What this story of Daniel is trying to teach us is the idea of the what it means to be part of the Kingdom of God. We pray the Lord’s Prayer each Sunday and I hope that you make it part of your daily life… and in that prayer we say, “Thy Kingdom Come” - we are praying that God’s Kingdom will manifest itself here on earth - and that can only happen if those of us who are followers of God are willing to live in God’s kingdom instead of the world around us.

Jesus talks about this Kingdom of God throughout his ministry. In many of his stories and his parables, we are introduced to the kingdom of God (sometimes called the kingdom of heaven). We

hear Jesus say quite frequently: The Kingdom of God is like… and then he proceeds to tell a story or give an example. We read two of these illustrations this morning – the illustration of the mustard seed and the illustration of the yeast. Jesus is forever using illustrations that everyone is familiar with. We are all familiar with seeds. You take this tiny little seed and plant it in the ground and with water and warmth and sunlight, the seed grows. Jesus uses a mustard plant simply because it was something common to the people he was talking to – we can picture any plant because the principle is the same – a small seed and the plant that grows is always bigger than the seed. Simple, little things we do can have a big effect on the people around us. And whether we like it or not, that is our job as the people of God. Those who propose that their faith is a ‘private’ thing and they have a ‘quiet, personal faith’ have a very poor understanding of the teachings of Jesus. Jesus reminds us with the beatitudes that we are to let our light shine, not to hide it under a basket. Our faith was given to us so that we could demonstrate it to those around us. Jesus says are to wear our faith like a banner – referring to the flags that armies would carry with them so that people would know who they were aligned with. Just like Daniel did – just like Tim Tebow.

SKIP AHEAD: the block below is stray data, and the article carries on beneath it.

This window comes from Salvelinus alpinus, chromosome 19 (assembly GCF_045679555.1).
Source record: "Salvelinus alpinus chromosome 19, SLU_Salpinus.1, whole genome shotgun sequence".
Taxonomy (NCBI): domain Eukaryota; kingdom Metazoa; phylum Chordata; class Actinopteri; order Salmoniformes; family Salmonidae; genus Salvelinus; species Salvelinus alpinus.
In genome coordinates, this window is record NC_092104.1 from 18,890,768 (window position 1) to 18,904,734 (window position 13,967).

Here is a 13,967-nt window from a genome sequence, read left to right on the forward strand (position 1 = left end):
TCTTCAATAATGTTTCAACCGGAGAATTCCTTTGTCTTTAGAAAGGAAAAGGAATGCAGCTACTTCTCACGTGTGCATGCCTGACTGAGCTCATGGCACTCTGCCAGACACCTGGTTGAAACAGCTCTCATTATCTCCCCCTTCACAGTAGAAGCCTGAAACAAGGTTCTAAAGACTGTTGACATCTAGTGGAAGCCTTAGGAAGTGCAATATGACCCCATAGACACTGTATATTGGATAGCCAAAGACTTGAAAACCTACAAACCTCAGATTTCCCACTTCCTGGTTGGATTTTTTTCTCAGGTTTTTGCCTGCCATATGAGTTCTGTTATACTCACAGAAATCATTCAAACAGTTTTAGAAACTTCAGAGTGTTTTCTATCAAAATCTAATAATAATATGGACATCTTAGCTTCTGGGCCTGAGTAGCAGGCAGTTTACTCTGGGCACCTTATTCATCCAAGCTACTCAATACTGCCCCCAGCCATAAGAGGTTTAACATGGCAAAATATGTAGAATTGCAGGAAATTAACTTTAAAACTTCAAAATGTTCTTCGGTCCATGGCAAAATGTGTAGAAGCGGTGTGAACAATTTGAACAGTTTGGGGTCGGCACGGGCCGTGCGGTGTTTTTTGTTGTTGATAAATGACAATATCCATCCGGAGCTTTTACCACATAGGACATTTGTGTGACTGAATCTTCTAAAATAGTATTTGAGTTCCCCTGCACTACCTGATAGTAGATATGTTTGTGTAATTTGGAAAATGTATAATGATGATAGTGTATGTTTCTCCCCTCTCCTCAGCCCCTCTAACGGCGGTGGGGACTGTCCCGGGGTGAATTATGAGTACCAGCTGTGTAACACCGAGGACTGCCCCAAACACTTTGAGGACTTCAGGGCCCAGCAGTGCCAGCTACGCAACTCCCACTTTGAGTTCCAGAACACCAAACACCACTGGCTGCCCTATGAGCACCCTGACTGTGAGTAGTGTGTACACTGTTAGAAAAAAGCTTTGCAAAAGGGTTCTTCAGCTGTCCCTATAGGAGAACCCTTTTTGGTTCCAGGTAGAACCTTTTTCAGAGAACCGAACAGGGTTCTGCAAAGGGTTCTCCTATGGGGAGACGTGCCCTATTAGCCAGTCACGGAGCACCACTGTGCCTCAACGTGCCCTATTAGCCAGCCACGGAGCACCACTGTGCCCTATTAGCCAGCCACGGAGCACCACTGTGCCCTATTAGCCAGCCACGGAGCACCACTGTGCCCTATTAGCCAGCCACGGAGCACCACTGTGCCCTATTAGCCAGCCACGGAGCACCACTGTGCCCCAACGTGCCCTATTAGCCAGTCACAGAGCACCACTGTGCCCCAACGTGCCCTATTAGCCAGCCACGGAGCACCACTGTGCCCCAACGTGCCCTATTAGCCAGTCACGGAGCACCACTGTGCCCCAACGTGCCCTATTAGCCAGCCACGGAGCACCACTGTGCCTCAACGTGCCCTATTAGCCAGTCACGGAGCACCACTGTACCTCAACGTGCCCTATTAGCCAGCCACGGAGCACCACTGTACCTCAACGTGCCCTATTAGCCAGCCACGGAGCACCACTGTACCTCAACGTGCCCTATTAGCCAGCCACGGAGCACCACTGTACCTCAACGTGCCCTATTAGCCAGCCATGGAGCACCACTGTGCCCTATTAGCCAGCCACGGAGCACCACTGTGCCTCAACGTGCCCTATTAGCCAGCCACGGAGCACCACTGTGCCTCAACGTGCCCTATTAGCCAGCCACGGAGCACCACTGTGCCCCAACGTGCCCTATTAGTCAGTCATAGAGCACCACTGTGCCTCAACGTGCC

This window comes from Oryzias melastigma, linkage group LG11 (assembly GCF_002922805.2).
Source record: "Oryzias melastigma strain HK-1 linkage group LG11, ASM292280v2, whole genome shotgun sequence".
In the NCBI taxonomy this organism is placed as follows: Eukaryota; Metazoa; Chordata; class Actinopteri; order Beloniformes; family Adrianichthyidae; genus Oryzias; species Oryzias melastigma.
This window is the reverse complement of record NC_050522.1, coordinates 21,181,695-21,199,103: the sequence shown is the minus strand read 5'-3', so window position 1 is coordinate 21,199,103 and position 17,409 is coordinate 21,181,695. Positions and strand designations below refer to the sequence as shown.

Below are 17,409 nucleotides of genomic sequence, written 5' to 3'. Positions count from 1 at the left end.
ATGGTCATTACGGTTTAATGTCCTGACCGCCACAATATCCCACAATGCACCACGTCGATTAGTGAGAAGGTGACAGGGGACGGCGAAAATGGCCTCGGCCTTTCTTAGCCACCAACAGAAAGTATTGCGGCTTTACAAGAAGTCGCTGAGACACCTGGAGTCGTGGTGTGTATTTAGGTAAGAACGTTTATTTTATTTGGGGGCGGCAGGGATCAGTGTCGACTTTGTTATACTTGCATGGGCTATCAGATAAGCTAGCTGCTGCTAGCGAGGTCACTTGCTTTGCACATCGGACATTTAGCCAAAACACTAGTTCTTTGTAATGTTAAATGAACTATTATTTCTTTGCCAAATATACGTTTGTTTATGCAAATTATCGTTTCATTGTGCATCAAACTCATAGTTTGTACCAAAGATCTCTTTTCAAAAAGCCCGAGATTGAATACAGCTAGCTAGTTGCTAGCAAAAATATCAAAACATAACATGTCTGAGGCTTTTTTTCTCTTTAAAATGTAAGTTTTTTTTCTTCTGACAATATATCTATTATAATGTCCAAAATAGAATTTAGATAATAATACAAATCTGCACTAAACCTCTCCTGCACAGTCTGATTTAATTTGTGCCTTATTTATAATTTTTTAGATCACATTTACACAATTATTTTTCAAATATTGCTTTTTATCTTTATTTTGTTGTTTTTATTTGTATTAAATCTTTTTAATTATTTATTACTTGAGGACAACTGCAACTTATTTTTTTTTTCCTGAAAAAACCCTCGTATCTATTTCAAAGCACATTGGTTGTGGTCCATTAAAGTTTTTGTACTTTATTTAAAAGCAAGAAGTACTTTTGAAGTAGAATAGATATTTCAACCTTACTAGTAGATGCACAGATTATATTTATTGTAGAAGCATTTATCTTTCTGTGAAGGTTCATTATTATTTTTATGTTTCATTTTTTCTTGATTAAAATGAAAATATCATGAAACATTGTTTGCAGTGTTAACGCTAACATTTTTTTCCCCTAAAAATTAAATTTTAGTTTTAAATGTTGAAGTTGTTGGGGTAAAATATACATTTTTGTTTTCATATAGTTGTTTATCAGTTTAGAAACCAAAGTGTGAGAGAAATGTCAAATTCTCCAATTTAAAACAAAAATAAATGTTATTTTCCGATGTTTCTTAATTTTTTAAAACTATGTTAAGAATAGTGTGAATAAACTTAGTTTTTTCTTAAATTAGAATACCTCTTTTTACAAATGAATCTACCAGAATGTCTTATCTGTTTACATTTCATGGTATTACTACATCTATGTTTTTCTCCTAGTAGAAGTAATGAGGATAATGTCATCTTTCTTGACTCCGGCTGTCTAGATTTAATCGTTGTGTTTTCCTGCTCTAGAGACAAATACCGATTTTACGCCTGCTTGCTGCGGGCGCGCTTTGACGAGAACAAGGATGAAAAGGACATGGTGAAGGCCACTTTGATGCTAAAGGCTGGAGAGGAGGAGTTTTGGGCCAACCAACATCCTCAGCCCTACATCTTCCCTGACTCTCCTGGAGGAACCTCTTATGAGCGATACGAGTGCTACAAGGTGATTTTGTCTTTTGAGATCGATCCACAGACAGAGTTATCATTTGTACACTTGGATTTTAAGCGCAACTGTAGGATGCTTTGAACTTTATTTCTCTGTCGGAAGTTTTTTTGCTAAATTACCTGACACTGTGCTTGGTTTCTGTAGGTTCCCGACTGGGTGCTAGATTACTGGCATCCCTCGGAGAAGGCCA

When we pray for the Kingdom of God, for thy kingdom to come, we are praying that we are able to allow God to usher in his kingdom through us – that God’s kingdom is here and now, made up of those who profess faith in his son Jesus and the kingdom will grow because we are willing to let our light shine, we are willing to let our seed grow.
Which leads to the next illustration Jesus used – the Kingdom of God is like this dough that you use with yeast. In this illustration we are the yeast. As you mix the yeast into the dough, the yeast is distributed throughout the dough and the dough begins to rise and grow bigger. He is talking about us, the people of God, mixing in with those who are not part of the Kingdom of God, people who do know or understand Christ and if we are willing to show our faith, if we are willing to let people see that we are part of the Kingdom of God, the effect will be just like yeast mixed in with dough – the Kingdom of God will begin to grow and multiply.
The Kingdom of God is the invisible bond between all the followers of Christ throughout the world. We are a virtual kingdom, one not bound by any type of geography, one governed solely by God where we are the citizens and God is our sovereign leader, our King. When we pray, “Thy Kingdom Come, Thy will be done on earth as it is in heaven” we are in essence saying, “God give us the courage, the inspiration, the knowledge to live as you would have us live, so that our light will shine and others will see the benefit of being part of your kingdom.”
We look at the world and it is a wretched place – kids being kidnapped and abused, thousands of people slaughtered by corrupt dictators, selfishness is the norm, people just plain old being mean to one another and we think what a lost cause. There is nothing we can do; we can have no affect on any of this. “Not so”, says Jesus. “ Not so”, says our God. Small seeds grow into large plants, small bits of yeast multiply dough, young boys named Daniel and Tim rile up a whole nation by simply praying. When you pray, “Thy Kingdom Come”, you recognize that we as citizens of the Kingdom of God can change the world and we will never realize what can come from simple acts of letting our light shine and not being afraid to let people know that first and foremost, we are followers of Christ.